These past few weeks has been full of “lasts.” The last day in the office, the last night in my bedroom in D.C., the last time I’d be up at my grandma’s house. For the past two and a half years I have been working full time and attending Georgetown University at night. It was a wonderful experience, but leading a double life is exhausting and I need a break. So, I’m taking this summer off to travel (more on that later). In August I am driving to Missoula, Montana to write my undergraduate thesis and finally finish my B.A. It was strange to leave D.C., I had established a solid routine and was surrounded by interesting ideas and people. As things often do, D.C. worked better in theory than it does in practice. D.C. is a divided city, divided between those who live there and those who work there. Besides, I am ready for new experiences and wanted to write my thesis in peace.
I find the idea of “last” very strange. In some ways, honoring the “last” undermines the present moment. “Last” falls into the same category as “should.” Its the idea that you will or won’t have something, and skips over the present reality. I do, however, believe in having fun in recognition that there is limited time to do so. I didn’t have class during the final few weeks I was in D.C., and only working 40 hours a week felt like a vacation. I spent weekends and afternoons going to museums, parades and making the rounds.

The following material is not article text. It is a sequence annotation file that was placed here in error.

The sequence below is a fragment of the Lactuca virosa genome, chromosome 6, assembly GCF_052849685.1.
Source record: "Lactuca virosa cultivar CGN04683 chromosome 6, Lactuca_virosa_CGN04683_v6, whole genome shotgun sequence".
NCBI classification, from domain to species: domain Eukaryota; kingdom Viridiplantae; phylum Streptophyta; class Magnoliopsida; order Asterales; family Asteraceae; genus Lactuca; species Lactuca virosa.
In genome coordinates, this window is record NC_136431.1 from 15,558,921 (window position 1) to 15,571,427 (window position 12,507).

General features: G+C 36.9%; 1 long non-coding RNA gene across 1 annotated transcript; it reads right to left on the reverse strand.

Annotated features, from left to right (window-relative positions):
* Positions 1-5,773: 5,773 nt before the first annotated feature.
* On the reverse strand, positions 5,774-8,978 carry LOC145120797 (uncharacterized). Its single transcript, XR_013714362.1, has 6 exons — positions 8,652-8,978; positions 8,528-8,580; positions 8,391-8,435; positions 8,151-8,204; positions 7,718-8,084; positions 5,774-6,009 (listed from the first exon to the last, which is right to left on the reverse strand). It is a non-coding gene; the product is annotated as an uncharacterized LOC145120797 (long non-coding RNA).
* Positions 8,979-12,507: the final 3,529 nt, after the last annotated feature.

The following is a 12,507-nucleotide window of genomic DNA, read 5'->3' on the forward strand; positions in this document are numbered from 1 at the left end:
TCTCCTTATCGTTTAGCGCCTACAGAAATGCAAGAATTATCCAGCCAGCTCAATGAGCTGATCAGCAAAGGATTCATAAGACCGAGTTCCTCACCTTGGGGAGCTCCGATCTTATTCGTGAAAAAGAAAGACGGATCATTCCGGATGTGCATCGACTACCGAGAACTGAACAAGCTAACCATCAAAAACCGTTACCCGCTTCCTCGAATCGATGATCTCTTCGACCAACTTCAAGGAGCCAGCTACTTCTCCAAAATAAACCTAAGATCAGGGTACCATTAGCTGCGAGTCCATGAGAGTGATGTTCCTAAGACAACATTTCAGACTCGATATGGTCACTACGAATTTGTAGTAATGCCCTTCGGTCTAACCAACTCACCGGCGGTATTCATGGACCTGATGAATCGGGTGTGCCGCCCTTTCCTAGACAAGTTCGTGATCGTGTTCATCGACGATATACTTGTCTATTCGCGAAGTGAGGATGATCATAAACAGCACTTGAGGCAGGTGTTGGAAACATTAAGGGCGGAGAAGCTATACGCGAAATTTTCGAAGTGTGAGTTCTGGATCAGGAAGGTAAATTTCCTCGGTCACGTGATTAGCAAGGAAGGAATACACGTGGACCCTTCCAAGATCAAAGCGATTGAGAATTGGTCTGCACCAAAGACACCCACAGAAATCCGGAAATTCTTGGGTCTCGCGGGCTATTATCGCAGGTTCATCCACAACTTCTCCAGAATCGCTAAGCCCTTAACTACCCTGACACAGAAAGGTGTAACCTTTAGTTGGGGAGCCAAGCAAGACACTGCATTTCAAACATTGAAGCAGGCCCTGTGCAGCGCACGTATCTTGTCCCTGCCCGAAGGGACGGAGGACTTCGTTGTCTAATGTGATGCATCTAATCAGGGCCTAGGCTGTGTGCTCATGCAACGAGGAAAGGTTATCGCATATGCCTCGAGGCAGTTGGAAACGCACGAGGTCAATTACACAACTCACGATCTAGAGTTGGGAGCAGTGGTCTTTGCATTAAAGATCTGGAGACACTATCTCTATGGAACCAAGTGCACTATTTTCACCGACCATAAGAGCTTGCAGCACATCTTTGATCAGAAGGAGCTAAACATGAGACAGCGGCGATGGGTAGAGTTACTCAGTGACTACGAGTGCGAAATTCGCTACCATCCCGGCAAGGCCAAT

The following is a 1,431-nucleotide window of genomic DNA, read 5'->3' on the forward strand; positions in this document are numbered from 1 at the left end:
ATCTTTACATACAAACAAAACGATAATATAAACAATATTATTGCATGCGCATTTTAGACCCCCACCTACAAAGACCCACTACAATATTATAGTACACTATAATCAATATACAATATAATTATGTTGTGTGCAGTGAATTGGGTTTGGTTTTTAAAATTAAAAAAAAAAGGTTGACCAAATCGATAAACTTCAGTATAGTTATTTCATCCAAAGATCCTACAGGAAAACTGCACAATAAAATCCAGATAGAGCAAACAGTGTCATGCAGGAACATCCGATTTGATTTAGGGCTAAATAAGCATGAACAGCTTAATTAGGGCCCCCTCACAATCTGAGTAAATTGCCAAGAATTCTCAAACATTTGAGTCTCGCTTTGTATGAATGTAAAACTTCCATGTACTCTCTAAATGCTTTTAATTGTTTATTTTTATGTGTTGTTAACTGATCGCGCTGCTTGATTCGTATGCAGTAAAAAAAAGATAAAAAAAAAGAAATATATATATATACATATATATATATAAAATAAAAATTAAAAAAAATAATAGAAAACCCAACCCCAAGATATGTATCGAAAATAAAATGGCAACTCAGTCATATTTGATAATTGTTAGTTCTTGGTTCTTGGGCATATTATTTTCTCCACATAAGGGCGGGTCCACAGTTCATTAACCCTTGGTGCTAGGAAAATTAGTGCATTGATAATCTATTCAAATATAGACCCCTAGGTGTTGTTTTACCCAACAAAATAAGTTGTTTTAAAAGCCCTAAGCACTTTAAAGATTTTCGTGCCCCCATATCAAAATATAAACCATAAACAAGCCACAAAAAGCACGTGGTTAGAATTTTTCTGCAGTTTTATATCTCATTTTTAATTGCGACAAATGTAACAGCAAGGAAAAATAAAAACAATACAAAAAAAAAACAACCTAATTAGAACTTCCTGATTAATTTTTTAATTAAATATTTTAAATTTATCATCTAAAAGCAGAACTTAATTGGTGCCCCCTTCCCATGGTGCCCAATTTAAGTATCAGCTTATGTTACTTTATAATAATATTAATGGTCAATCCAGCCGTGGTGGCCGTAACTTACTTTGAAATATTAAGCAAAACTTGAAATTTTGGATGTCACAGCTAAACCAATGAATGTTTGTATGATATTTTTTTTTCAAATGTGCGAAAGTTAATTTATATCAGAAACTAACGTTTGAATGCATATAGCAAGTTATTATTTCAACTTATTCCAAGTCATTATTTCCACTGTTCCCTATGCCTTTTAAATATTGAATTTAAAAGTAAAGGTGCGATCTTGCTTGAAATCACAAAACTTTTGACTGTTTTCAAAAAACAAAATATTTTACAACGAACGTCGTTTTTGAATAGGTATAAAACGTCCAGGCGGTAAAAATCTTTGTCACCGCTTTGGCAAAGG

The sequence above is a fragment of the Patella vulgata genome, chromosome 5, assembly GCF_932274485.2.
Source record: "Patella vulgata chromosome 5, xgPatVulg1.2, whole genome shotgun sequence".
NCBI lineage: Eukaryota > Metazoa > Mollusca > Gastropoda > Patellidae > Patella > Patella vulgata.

I’m instinctively turned off by the idea of the lasts. However, the lasts can be productive in in context to the past. Last means that you have reached your final destination, that you’ve completed this chapter and are ready to move onto the next stage. Like cleaning up the accumulation of dust, the last day signifies the culmination of the events over the past years.
Long story short, I moved out of my room in D.C. and into my (then) roommate’s room one week before I moved out of my apartment. I moved my stuff out of the room and then began the task of cleaning the room. Before I could use the vacuum, I had to take out a massive hairball. It took about five minutes to saw the hair from the vacuum. It was such tangible evidence of all that had accumulated over the past few years.
I also said goodbye to my grandma’s house in Hillsdale, New York. Hillsdale is right across the Massachusetts state border, and just a short distance from the hospitol where I was born. In 1986, the Mets and Red Socks were playing head to head in the World Series. My parents, who are big Mets fans and were living with my grandparents in Hillsdale, went to a bar just across the Massachusetts border to watch the 6th game of the World Series. The Red Socks were up in the series, and lost this 6th game because of Bill Buckner’s error. A ball went right through the legs of the Red Socks first basemen. My very pregnant mother was so excited by this play that her water broke when they returned to my grandparents house in Hillsdale. So, needless to say, it was sad to see Hillsdale go. But, its for the best. My grandma is moving full time into New York City, and we’ll get to see even more of her.